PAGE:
Helen O’Callaghan hears how some niche early childhood educators are helping children to connect with and respect nature, themselves and each other.
FOR children, it’s an eye-opener when they meet Ciara Hinksman, founder of Earth Force Education (EFE).
Hinksman is a nature connection mentor, visiting about 40 Irish primary schools a year.
With her, children learn about plants: how to pick and eat a nettle without being stung, how ribwort — warrior plant that grows where there has been a lot of footfall – is the best cure for nettle and bee stings.”
Hinksman is a fan of Last Child in the Woods author Richard Louv. He points to evidence that shows an increase in ‘nature deficit disorder’ because childhood is now so removed from nature. Symptoms include lack of empathy, behavioural difficulties, isolation, obesity and arrested intelligence.
According to Hinksman, Louv’s research finds that children’s radius of activity has declined by 90% in the last 100 years — in the 1920s, they knew a six-mile radius around their home, today this zone of familiarity has shrunk to 700 yards.
“I walk my dogs a lot in the woods. Rarely do I see children climbing trees, damming streams, making mud pies or making dens. I rarely see them doing unstructured, unscheduled, free play on their own,” says Hinksman.
The schoolchildren she meets know the exotic animals they see on TV — but they can’t name Irish mammals, such as badger, stoat or otter.
Sally O’Donnell, manager of Glen Outdoor Early Education in Donegal, sees modern children’s disconnect from nature reflected in their lack of interest even in going outside.
“They don’t know how to play in nature. They need to be handed a toy. You recognise the children who are used to the outdoors — they lift pieces of timber to see slugs, they know to expect life.”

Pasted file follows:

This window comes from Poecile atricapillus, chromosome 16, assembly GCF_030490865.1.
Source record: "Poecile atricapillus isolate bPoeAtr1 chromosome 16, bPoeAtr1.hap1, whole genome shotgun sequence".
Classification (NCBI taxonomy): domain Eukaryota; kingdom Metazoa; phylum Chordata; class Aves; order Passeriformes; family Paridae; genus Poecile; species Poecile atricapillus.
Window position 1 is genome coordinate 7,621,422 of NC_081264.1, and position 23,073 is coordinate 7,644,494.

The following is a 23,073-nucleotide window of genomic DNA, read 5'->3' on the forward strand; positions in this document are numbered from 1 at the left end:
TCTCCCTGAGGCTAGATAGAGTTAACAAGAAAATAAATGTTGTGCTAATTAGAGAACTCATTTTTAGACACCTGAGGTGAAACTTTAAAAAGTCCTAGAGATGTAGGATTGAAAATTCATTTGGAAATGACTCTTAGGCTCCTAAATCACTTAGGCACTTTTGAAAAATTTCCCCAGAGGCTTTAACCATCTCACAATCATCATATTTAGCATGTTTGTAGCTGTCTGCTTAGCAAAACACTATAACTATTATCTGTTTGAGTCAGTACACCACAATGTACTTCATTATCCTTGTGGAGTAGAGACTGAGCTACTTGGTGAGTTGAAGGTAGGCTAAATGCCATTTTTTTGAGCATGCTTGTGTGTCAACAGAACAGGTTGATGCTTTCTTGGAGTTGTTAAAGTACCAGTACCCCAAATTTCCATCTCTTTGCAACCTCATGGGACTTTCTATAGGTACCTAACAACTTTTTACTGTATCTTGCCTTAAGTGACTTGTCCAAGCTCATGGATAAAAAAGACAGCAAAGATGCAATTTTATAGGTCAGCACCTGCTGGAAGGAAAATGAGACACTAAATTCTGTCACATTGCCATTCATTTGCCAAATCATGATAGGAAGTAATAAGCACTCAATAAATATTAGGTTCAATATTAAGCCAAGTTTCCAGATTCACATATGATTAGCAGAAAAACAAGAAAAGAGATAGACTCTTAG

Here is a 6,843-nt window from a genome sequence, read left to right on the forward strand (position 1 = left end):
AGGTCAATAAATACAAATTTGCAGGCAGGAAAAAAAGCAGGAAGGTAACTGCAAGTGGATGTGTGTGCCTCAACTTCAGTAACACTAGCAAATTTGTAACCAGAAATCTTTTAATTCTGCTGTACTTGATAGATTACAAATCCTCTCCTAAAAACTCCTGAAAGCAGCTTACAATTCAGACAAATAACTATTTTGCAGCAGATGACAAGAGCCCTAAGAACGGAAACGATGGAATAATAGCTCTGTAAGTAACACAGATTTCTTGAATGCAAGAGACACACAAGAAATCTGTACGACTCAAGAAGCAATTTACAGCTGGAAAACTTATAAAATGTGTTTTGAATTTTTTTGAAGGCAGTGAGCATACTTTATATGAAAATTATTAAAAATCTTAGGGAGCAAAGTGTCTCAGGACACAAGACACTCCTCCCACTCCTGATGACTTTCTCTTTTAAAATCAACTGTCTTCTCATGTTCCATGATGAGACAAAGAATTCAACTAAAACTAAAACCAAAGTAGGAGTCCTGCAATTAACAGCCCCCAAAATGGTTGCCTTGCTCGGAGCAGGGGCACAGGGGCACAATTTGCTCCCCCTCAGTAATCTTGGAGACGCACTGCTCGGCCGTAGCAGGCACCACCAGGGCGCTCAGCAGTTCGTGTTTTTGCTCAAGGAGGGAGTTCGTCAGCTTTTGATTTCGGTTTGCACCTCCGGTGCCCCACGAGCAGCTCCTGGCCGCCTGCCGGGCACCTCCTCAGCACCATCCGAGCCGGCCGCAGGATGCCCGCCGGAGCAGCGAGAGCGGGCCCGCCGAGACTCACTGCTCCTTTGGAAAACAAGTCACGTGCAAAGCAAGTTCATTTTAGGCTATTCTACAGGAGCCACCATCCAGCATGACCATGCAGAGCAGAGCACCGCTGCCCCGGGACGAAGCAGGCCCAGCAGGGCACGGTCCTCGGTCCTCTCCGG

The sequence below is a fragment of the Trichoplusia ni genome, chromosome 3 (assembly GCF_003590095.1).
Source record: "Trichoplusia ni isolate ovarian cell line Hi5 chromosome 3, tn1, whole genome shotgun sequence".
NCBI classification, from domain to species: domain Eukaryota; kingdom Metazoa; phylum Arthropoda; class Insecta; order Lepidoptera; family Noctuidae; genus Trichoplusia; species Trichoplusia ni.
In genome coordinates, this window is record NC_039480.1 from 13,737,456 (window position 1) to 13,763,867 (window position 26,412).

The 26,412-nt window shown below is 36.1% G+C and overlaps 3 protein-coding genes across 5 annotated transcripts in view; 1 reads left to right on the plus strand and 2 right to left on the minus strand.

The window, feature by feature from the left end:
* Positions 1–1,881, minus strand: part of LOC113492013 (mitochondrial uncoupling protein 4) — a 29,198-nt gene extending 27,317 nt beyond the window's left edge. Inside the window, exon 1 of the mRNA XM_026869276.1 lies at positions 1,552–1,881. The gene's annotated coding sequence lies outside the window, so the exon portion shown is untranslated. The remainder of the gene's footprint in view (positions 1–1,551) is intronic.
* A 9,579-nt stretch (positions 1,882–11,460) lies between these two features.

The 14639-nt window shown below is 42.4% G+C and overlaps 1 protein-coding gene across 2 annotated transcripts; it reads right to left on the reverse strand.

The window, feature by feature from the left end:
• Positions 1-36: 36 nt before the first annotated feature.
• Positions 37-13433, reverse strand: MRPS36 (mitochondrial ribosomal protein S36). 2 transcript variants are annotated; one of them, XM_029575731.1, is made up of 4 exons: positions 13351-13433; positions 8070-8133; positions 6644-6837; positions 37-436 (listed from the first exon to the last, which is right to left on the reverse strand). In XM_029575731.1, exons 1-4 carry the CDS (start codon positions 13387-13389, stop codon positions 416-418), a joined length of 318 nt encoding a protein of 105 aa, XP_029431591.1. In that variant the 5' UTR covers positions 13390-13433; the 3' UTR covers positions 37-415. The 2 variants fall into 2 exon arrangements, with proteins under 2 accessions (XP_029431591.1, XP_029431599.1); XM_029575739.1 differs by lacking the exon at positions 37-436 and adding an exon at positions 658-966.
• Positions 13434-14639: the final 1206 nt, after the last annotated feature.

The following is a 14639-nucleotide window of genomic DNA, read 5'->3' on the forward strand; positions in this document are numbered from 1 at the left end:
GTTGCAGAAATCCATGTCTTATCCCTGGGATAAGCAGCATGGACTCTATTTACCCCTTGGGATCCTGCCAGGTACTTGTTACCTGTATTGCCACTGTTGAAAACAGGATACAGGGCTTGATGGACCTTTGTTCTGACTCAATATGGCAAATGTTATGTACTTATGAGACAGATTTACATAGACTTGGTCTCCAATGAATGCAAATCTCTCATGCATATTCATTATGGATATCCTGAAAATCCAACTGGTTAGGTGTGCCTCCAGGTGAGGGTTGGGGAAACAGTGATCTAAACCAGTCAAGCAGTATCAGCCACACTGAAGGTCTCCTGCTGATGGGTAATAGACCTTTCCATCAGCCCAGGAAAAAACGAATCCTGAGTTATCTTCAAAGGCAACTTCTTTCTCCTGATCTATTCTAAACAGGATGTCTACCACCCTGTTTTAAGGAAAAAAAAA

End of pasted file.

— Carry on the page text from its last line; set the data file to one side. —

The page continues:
Hinksman asks how we can expect children to develop a lifetime passion for nature if we adults don’t show them we value it.
“How are they supposed to learn to love nature if they don’t see it, taste it, feel it, hear it, smell it; if they don’t pick raspberries, stick cleavers on their friends’ jumpers or catch insects?”
EFE hosts British-based Circle of Life trainers in Wicklow to teach adults — who already have considerable experience working with children — how to bring kids out into nature.
Over three courses run in the last few years, more than 53 educators have so far been trained.
“It’s important that teachers are nature-literate. If they value nature, it will filter down to the children,” says Hinksman, who brings children out into their schoolyard so they realise that you don’t need to go to the national park to get close to nature.
“We try to instil sensitivity and stewardship in the children, to see nature as fun and interesting but without causing harm.”
Hinksman says children naturally crave risky play. She teaches them to assess risk while ensuring there are safety guidelines.
“I allow climbing tress as long as we’ve discussed how to check for dead branches before putting your weight on them and how high they can go.”
Norwegian Steffen Erikson is manager of the nature kindergarten run by Park Academy Childcare in Kilruddery Estate, Co Wicklow.